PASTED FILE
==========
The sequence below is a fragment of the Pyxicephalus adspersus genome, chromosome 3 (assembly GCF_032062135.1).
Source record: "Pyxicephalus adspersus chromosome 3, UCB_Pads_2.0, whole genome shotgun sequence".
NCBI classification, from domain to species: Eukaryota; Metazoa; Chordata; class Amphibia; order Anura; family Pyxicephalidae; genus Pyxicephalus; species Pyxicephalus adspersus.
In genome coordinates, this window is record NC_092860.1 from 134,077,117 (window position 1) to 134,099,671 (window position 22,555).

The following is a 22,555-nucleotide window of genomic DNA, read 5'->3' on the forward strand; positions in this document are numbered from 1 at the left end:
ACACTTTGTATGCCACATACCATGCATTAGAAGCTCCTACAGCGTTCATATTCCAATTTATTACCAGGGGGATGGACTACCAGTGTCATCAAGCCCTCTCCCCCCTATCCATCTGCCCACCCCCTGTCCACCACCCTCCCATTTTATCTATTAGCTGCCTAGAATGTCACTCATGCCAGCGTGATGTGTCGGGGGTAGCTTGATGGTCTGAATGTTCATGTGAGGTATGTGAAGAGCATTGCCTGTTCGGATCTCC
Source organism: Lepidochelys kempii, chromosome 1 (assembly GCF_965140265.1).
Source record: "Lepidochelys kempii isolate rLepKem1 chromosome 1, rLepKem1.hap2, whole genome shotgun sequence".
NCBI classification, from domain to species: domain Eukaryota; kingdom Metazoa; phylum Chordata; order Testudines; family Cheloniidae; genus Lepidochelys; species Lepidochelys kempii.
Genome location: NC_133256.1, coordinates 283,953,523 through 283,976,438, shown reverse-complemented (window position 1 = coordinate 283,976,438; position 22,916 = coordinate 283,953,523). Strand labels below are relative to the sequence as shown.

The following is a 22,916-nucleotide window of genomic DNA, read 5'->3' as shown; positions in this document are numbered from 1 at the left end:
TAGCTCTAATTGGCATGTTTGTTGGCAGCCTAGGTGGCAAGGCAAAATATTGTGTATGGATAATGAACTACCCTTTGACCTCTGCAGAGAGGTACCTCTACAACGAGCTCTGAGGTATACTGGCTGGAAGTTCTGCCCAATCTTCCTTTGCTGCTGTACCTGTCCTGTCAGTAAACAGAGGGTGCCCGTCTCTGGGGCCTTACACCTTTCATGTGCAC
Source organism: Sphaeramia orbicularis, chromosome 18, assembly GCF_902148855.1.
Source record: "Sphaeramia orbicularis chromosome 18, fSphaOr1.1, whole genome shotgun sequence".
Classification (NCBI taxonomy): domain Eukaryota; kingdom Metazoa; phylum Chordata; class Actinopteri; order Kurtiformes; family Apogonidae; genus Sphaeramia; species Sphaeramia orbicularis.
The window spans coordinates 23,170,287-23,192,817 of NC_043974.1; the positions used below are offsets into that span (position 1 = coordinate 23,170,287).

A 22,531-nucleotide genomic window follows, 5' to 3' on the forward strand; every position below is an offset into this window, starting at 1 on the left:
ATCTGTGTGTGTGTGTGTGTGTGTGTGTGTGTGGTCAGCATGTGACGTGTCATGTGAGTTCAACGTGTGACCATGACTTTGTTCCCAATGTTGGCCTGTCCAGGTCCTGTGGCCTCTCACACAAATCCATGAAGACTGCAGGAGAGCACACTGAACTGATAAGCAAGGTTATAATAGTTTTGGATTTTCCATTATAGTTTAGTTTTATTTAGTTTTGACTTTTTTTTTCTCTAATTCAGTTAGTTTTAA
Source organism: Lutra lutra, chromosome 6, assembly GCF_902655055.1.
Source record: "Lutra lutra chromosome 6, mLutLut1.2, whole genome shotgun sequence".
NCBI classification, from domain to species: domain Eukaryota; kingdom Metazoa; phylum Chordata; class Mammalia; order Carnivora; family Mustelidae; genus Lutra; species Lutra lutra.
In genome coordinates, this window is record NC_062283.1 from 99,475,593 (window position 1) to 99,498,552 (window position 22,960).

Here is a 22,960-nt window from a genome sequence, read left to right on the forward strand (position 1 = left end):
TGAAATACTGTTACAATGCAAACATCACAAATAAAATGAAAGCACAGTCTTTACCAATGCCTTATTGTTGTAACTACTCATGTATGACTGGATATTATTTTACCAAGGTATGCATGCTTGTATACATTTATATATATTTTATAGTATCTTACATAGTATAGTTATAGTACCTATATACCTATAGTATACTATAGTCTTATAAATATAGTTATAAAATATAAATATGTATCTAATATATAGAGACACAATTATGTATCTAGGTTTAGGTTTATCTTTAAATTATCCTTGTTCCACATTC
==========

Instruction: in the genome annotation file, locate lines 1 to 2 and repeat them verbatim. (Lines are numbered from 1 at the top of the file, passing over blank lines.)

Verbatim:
The sequence below is a fragment of the Pyxicephalus adspersus genome, chromosome 3 (assembly GCF_032062135.1).
Source record: "Pyxicephalus adspersus chromosome 3, UCB_Pads_2.0, whole genome shotgun sequence".